CONTROL OF FUMONISIN MYCOTOXIN CONTAMINATION IN MAIZE THROUGH ELUCIDATION OF GENETIC AND ENVIRONMENTAL FACTORS ... METABOLISM IN FUSARIUM
Location: Bacterial Foodborne Pathogens & Mycology Research Unit
Title: Evidence for birth-and-death evolution of a secondary metabolite biosynthetic gene cluster and its relocation within and between genomes of the filamentous fungus Fusarium
Submitted to: Meeting Abstract
Publication Type: Abstract Only
Publication Acceptance Date: June 26, 2012
Publication Date: June 26, 2012
Citation: Proctor, R., Van Hove, F., Susca, A., Stea, G., Busman, M., Van Der Lee, T., Waalwijk, C., Ward, T.J., Moretti, A. 2012. Evidence for birth-and-death evolution of a secondary metabolite biosynthetic gene cluster and its relocation within and between genomes of the filamentous fungus Fusarium. Meeting Abstract.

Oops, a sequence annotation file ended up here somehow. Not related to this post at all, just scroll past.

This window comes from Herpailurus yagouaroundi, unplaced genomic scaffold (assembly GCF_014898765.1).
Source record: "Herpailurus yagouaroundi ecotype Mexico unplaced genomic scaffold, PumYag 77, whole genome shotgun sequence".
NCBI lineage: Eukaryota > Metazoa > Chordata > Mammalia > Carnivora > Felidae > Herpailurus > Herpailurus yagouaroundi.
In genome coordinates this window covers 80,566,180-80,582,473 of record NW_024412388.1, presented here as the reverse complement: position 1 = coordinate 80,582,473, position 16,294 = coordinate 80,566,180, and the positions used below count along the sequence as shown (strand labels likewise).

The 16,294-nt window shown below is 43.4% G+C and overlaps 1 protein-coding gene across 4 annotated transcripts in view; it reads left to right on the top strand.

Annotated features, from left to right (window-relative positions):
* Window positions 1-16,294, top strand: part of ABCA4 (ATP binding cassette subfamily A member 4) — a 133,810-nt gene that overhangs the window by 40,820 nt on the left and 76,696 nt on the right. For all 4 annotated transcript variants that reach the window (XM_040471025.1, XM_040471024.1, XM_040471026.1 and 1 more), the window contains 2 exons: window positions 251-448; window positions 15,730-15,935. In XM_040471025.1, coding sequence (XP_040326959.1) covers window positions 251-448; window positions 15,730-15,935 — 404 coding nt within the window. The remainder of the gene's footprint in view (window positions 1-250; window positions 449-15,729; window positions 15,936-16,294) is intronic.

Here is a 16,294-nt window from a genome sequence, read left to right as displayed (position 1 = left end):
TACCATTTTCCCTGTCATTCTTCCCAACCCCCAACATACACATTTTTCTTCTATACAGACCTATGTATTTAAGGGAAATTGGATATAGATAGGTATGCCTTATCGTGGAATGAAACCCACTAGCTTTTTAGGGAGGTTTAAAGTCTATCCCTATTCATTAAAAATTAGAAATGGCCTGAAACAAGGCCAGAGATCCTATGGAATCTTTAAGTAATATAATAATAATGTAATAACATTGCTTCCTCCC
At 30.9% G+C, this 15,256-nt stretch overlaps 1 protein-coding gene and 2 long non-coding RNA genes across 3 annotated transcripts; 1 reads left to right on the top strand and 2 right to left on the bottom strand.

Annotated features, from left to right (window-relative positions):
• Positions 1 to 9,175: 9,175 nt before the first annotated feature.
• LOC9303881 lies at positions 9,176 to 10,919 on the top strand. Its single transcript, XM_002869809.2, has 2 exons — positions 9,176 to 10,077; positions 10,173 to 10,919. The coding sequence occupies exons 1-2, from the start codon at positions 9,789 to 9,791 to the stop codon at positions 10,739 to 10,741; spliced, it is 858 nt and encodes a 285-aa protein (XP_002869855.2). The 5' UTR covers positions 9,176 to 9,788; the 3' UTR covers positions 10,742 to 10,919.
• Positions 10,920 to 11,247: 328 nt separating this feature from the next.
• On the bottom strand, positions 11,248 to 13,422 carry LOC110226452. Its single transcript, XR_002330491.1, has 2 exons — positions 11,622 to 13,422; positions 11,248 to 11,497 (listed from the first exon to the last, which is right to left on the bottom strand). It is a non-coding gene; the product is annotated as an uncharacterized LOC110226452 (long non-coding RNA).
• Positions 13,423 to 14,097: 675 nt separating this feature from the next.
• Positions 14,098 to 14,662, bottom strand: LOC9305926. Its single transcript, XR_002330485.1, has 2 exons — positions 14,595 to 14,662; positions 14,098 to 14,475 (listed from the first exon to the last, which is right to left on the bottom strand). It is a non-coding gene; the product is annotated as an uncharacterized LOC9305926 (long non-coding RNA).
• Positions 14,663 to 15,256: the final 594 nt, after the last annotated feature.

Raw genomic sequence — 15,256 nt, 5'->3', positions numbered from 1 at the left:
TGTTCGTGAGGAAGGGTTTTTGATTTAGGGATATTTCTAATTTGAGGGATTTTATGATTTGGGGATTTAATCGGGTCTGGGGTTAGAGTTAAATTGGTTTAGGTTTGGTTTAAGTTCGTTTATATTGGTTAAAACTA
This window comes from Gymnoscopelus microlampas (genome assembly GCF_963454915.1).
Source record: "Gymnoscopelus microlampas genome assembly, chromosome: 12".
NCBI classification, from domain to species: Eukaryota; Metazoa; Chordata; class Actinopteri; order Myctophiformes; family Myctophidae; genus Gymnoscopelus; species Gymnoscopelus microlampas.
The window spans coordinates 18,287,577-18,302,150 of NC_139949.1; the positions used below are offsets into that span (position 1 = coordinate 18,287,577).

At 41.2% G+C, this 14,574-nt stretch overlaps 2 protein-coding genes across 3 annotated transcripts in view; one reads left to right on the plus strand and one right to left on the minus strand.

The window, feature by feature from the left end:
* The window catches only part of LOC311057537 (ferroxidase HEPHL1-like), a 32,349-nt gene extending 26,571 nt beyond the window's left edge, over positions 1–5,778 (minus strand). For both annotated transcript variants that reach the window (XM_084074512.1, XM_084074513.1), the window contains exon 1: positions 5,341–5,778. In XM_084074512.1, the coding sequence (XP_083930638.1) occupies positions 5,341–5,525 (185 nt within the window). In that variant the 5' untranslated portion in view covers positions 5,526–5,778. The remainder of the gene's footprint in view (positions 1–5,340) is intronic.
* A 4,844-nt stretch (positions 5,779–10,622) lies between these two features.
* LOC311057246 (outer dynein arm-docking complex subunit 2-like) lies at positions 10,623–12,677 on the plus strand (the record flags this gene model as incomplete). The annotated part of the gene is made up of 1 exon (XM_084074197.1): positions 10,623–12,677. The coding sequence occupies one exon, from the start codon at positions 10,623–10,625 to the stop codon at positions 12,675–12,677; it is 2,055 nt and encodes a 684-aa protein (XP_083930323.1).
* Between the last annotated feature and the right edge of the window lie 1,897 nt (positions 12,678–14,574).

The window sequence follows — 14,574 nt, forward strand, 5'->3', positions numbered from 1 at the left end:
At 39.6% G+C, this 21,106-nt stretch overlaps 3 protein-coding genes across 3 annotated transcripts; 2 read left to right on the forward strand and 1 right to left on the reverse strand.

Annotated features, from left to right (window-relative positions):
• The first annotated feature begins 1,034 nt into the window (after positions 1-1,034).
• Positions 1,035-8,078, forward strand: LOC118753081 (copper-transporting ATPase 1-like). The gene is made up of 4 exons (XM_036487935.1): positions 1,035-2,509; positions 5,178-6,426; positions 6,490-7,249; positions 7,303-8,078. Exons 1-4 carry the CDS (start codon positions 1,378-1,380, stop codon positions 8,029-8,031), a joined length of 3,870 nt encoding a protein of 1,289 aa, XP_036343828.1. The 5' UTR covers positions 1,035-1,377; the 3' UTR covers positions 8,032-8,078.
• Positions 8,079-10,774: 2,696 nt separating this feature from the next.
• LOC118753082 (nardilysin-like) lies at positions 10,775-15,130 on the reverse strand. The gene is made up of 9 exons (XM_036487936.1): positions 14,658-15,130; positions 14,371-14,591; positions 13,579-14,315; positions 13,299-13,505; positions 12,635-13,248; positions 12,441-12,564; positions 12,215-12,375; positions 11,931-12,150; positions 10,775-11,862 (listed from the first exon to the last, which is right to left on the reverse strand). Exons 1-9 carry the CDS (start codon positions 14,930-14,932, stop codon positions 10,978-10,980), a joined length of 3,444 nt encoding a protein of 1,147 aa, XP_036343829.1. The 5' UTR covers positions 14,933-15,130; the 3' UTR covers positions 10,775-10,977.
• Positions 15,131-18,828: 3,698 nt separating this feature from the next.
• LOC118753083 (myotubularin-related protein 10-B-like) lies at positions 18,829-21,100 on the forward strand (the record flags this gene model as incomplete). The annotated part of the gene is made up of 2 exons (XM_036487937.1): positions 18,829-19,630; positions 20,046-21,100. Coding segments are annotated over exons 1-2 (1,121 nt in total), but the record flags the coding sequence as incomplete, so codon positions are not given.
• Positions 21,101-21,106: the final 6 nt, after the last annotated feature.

In fungi, genes required for synthesis of secondary metabolites are often clustered. The fumonisin biosynthetic (FUM) gene cluster is required for synthesis of a family of toxic secondary metabolites, fumonisins, produced by some fungi of the Gibberella fujikuroi species complex (GFSC). Among GFSC species, the FUM cluster is discontinuously distributed but uniform in gene order and orientation. Here, analyses of phylogenetic relationships and synonymous site divergence provide evidence for amplification of the cluster within the ancestor of the GFSC and subsequent loss and sorting of paralogous clusters in a manner consistent with the birth-and-death model of multigene family evolution. The results also indicate that the cluster has relocated multiple times within GFSC genomes and has undergone horizontal transfer from GFSC to another Fusarium lineage. Thus, despite conservation of gene organization within the FUM cluster, the evolutionary history of the cluster in Fusarium has been complex.